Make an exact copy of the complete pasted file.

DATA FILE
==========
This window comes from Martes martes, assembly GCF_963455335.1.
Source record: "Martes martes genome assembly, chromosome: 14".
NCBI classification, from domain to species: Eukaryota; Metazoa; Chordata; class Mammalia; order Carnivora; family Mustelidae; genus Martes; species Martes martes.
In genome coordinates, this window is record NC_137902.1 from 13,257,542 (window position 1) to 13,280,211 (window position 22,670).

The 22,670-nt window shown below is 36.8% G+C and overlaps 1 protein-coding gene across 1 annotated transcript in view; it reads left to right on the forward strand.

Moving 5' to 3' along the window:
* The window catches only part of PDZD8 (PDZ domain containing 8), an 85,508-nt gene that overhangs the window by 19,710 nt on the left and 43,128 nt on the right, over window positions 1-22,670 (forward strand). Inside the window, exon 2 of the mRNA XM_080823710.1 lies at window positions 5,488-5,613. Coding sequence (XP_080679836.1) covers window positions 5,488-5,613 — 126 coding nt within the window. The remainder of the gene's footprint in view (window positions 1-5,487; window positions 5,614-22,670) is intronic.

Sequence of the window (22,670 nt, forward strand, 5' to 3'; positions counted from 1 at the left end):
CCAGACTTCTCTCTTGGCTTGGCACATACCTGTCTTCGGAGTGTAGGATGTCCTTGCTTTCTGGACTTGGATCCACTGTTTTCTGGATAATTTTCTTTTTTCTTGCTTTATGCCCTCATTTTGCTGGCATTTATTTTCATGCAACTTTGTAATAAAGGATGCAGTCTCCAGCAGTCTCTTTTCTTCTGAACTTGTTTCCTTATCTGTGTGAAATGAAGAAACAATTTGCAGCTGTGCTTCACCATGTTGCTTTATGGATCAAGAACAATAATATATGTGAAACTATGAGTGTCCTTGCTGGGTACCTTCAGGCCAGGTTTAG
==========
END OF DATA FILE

This window comes from Martes martes, assembly GCF_963455335.1.
Source record: "Martes martes genome assembly, chromosome: 14".
NCBI classification, from domain to species: Eukaryota; Metazoa; Chordata; class Mammalia; order Carnivora; family Mustelidae; genus Martes; species Martes martes.
In genome coordinates, this window is record NC_137902.1 from 13,257,542 (window position 1) to 13,280,211 (window position 22,670).

The 22,670-nt window shown below is 36.8% G+C and overlaps 1 protein-coding gene across 1 annotated transcript in view; it reads left to right on the forward strand.

Moving 5' to 3' along the window:
* The window catches only part of PDZD8 (PDZ domain containing 8), an 85,508-nt gene that overhangs the window by 19,710 nt on the left and 43,128 nt on the right, over window positions 1-22,670 (forward strand). Inside the window, exon 2 of the mRNA XM_080823710.1 lies at window positions 5,488-5,613. Coding sequence (XP_080679836.1) covers window positions 5,488-5,613 — 126 coding nt within the window. The remainder of the gene's footprint in view (window positions 1-5,487; window positions 5,614-22,670) is intronic.

Sequence of the window (22,670 nt, forward strand, 5' to 3'; positions counted from 1 at the left end):
CCAGACTTCTCTCTTGGCTTGGCACATACCTGTCTTCGGAGTGTAGGATGTCCTTGCTTTCTGGACTTGGATCCACTGTTTTCTGGATAATTTTCTTTTTTCTTGCTTTATGCCCTCATTTTGCTGGCATTTATTTTCATGCAACTTTGTAATAAAGGATGCAGTCTCCAGCAGTCTCTTTTCTTCTGAACTTGTTTCCTTATCTGTGTGAAATGAAGAAACAATTTGCAGCTGTGCTTCACCATGTTGCTTTATGGATCAAGAACAATAATATATGTGAAACTATGAGTGTCCTTGCTGGGTACCTTCAGGCCAGGTTTAG